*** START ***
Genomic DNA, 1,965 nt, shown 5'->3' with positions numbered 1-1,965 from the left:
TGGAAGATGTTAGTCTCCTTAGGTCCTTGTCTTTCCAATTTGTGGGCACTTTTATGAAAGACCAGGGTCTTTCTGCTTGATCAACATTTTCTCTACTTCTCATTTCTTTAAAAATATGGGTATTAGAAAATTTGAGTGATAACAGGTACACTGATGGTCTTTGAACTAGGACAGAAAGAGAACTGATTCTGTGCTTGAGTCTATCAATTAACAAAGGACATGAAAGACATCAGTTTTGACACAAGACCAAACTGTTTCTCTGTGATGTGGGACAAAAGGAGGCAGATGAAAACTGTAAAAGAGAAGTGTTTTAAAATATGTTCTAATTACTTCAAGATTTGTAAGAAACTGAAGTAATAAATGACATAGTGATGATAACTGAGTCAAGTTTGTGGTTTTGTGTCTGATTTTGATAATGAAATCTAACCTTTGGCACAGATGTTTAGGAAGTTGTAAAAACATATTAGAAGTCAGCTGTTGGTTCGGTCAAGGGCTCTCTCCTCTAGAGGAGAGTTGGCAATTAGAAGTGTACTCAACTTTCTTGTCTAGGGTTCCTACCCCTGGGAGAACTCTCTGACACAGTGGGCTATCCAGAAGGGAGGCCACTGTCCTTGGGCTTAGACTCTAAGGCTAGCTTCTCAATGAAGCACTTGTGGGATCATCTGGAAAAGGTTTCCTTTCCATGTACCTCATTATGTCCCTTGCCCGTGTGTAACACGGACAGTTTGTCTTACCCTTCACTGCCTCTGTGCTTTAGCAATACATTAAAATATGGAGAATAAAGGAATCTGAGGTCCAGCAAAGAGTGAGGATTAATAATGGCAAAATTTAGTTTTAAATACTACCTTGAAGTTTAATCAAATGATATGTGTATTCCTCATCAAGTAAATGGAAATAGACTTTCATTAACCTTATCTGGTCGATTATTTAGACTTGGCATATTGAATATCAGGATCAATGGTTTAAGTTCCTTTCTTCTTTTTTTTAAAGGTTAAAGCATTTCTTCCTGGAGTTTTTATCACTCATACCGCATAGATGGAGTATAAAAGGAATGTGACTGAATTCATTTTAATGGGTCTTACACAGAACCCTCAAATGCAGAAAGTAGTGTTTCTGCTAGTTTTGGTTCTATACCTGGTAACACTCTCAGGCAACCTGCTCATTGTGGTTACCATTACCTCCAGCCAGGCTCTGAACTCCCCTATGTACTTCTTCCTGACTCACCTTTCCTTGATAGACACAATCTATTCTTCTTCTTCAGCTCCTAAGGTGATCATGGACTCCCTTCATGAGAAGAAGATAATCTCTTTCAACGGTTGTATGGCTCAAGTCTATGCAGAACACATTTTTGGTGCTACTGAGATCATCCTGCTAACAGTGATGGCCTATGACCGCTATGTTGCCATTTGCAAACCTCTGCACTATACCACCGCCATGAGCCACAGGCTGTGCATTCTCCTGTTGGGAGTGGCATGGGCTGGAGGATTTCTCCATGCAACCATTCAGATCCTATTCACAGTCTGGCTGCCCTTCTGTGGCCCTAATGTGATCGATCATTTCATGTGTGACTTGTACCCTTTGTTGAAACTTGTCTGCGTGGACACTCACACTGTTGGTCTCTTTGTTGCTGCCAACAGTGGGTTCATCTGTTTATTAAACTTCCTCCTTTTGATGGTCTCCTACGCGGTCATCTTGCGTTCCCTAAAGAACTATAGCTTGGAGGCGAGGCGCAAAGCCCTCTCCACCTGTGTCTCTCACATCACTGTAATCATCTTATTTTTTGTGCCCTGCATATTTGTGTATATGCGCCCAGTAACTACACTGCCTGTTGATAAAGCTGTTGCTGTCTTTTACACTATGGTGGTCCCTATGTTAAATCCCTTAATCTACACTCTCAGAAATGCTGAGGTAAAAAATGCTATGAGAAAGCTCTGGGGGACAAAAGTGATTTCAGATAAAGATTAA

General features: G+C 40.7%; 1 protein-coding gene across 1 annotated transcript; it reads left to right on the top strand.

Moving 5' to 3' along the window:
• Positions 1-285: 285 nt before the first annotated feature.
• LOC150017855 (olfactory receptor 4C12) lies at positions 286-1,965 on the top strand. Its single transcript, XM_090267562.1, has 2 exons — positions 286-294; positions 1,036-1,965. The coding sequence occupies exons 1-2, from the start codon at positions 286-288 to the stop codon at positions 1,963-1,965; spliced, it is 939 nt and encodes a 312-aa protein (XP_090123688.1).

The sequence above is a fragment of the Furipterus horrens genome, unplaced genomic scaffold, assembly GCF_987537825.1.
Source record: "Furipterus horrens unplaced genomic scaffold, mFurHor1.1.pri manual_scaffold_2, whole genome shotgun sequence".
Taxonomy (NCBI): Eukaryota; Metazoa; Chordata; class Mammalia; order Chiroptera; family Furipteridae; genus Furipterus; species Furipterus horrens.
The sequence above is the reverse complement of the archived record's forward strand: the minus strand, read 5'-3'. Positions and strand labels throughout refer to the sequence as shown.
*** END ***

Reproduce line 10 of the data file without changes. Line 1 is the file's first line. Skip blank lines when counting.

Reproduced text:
The sequence above is the reverse complement of the archived record's forward strand: the minus strand, read 5'-3'. Positions and strand labels throughout refer to the sequence as shown.